Supreme Court Considers Case Against Agencies Run Amok

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In Axon v. FTC, the Supreme Court will consider how district courts can hear constitutional challenges against agencies.

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Every year, the U.S. Supreme Court hears a few attention-grabbing cases while other cases slide under the radar. But these lower-profile cases can have a much broader impact on how the government operates and functions. This year, one such low-profile case is Axon Enterprise v. Federal Trade Commission (FTC). In Axon, the Supreme Court will consider how Americans and a wide range of industries can seek relief from the power of an ever-growing, overbearing administrative state.

The case’s facts are quite similar to many contemporary policy debates around the FTC’s power, particularly related to its antitrust actions. Axon, a company that produces body cameras and tasers used by law enforcement, acquired a different company that also makes police body cameras. Then, the FTC began an antitrust investigation into Axon’s acquisition. While the agency’s processes and potential settlement negotiations were ongoing, Axon challenged the FTC’s constitutional authority over such matters in court.

But the trial court ruled that, under federal law, it could not consider such constitutional challenges while the FTC’s proceedings were still pending. Such concerns are not unique to the FTC, and the Court combined this case with a similar case, Securities and Exchange Commission v. Cochran, involving whether a district court could hear constitutional challenges to another agency’s structure at the same time negotiations were underway.

Why should it matter to the public at which stage a court can hear challenges to agency actions? If unchecked by the courts, agency officials at the FTC and elsewhere can use their positions to prop up their political goals with few opportunities for relief or challenge for those subject to their regulations.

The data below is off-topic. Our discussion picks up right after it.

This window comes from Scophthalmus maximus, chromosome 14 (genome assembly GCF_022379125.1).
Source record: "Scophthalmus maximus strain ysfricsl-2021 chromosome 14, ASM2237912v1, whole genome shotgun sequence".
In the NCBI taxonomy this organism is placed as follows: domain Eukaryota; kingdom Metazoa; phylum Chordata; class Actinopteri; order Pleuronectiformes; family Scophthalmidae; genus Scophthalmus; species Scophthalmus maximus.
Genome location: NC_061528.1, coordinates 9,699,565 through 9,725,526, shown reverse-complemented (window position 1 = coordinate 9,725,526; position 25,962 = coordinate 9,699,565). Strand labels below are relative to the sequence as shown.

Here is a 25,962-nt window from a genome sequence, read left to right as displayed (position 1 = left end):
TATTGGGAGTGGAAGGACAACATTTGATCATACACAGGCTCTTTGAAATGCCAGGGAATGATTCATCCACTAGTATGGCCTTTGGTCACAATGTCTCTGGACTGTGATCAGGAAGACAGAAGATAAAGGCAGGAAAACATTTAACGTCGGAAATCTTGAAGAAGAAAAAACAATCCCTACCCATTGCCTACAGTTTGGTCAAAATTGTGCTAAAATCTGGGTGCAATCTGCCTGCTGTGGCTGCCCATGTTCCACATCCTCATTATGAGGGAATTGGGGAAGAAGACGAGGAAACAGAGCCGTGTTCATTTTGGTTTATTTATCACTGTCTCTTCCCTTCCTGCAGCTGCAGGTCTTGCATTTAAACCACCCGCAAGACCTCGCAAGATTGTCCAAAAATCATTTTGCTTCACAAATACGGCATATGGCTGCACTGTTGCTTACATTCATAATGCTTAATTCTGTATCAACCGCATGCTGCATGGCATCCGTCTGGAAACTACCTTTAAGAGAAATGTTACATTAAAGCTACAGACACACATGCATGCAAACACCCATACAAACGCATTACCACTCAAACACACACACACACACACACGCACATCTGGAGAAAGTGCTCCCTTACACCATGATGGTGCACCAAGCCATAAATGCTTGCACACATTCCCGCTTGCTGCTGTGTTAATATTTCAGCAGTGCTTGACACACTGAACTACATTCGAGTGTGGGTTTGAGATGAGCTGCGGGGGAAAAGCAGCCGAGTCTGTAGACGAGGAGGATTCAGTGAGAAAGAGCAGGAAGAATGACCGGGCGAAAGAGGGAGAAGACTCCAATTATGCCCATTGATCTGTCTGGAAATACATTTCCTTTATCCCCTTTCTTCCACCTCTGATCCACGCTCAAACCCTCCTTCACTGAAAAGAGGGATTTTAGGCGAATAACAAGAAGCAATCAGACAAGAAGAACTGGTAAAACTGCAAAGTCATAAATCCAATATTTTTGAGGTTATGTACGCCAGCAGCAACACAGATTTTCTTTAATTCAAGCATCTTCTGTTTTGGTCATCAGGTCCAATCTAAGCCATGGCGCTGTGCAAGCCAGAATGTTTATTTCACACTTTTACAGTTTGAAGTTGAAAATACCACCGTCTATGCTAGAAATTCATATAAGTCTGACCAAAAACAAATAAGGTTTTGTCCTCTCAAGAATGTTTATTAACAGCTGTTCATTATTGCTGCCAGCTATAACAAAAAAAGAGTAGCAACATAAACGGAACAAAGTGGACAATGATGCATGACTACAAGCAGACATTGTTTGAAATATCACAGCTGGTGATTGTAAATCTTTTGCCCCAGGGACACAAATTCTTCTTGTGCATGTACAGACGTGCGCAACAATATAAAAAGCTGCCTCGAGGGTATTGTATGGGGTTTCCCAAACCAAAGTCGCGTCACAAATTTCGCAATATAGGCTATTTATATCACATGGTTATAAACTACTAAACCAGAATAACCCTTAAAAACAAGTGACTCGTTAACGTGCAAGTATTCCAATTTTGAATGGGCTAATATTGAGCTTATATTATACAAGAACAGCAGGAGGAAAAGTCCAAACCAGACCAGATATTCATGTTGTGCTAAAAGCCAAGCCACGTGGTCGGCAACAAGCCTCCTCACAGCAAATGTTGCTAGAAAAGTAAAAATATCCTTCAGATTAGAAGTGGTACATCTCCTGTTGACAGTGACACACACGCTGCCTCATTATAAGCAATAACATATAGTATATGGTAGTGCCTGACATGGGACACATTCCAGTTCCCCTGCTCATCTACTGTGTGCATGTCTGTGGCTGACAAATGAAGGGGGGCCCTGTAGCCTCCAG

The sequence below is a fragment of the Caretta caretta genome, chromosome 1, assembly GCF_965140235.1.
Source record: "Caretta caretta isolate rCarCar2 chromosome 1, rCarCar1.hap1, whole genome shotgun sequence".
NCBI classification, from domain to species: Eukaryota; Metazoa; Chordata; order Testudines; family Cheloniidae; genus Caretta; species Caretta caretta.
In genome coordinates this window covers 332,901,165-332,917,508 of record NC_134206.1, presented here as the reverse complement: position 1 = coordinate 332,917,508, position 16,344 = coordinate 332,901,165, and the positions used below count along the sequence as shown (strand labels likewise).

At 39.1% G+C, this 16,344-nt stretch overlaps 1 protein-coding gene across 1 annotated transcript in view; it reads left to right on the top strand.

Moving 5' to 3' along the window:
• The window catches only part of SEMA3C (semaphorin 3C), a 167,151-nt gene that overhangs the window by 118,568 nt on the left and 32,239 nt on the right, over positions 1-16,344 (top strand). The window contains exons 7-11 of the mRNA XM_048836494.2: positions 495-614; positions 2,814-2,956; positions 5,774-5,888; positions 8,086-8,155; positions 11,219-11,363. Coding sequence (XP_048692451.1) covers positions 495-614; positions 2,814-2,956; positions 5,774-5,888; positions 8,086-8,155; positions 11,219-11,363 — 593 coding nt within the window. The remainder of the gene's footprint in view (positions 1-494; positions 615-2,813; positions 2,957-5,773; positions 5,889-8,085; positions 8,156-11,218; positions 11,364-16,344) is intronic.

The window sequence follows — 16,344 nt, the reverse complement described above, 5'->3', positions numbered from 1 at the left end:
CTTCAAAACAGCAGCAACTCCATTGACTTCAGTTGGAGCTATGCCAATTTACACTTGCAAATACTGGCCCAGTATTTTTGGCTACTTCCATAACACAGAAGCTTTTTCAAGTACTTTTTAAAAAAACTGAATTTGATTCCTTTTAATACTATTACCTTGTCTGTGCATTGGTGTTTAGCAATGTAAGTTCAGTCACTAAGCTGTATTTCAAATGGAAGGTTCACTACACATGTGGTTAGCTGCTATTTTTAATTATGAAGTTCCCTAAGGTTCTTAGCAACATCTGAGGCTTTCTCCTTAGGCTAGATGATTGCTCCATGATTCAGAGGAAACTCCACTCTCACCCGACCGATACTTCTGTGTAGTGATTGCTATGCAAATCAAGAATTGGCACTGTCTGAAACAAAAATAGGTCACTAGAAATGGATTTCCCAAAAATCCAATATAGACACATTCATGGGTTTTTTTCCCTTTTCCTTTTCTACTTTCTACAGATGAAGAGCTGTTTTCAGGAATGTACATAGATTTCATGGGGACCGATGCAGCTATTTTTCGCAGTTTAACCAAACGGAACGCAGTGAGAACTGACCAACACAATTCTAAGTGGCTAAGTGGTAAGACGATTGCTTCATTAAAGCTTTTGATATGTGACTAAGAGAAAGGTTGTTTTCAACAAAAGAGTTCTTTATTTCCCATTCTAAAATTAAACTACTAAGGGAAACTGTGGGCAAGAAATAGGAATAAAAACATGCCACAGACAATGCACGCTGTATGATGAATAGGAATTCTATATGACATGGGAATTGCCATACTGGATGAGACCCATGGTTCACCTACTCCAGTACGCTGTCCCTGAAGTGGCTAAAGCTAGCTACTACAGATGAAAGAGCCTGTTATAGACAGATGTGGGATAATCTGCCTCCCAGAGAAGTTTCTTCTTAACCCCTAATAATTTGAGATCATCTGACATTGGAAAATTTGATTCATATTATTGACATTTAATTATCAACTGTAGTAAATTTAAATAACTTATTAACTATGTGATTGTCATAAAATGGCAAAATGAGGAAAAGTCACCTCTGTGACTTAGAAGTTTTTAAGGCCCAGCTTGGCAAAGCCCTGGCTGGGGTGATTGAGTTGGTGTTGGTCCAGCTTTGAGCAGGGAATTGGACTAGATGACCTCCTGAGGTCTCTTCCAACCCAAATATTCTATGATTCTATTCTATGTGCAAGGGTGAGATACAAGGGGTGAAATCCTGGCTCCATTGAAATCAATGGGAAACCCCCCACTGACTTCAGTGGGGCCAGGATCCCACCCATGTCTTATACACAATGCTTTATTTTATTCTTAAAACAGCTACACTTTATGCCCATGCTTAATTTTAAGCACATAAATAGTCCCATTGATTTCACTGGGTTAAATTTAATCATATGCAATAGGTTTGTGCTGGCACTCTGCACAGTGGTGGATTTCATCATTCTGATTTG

Under FTC Chair Lina Khan, the FTC has changed its approach to antitrust, particularly on mergers and acquisitions within the tech sector. For example, the FTC has chosen to challenge Meta’s acquisition of Within and to review Microsoft’s acquisition of Activision, while also rejecting its previous bipartisan guidance and policy documents around antitrust enforcement.

This new approach eschews enforcing antitrust laws for the benefit of consumers, as described by staff and Republican commissioners, in favor of the Chair’s political beliefs about antitrust and the tech sector. This shift in focus away from consumers and toward political goals—or toward punishing disfavored players or industries—means that consumers will ultimately lose out on better products, lower prices, and more innovations. Instead, Khan and political bureaucrats will use the power of the FTC to protect their favored companies and achieve their political goals—at consumers’ expense.

The decision in Axon will affect how and whether those who find themselves subject to antitrust enforcement actions can challenge such decisions in courts–where judges still consider the consumer welfare standard. Allowing wrongfully targeted individuals to bring a lawsuit is important because it ensures that there is still a realistic means of redress for an overzealous administrative state.

This issue matters not only for today’s antitrust concerns but also for a litany of other issues that could lead to long administrative proceedings without any meaningful opportunity for an Article III judge to consider complaints about underlying constitutional or structural issues. The result of the Axon case may give the administrative state the power to achieve its preferred outcome by delaying a process with little option for relief until the harm had been done.

But this case also goes even further, providing the Supreme Court an opportunity to expand on its recent jurisprudence and question the underlying structure of agencies like the FTC.

Although many people have paid attention to the FTC’s actions in the tech sector under Khan, the FTC’s power and authority overshadow all businesses in the United States. The Supreme Court will hopefully recognize the importance of having relief available for challenges outside the agency’s own process. In the meantime, the FTC’s continuing regulatory overreach should also draw the attention of the legislative branch and ordinary citizens who can take action to check agency power and ensure the regulatory state does not run amok.

Jennifer Huddleston is policy counsel with NetChoice.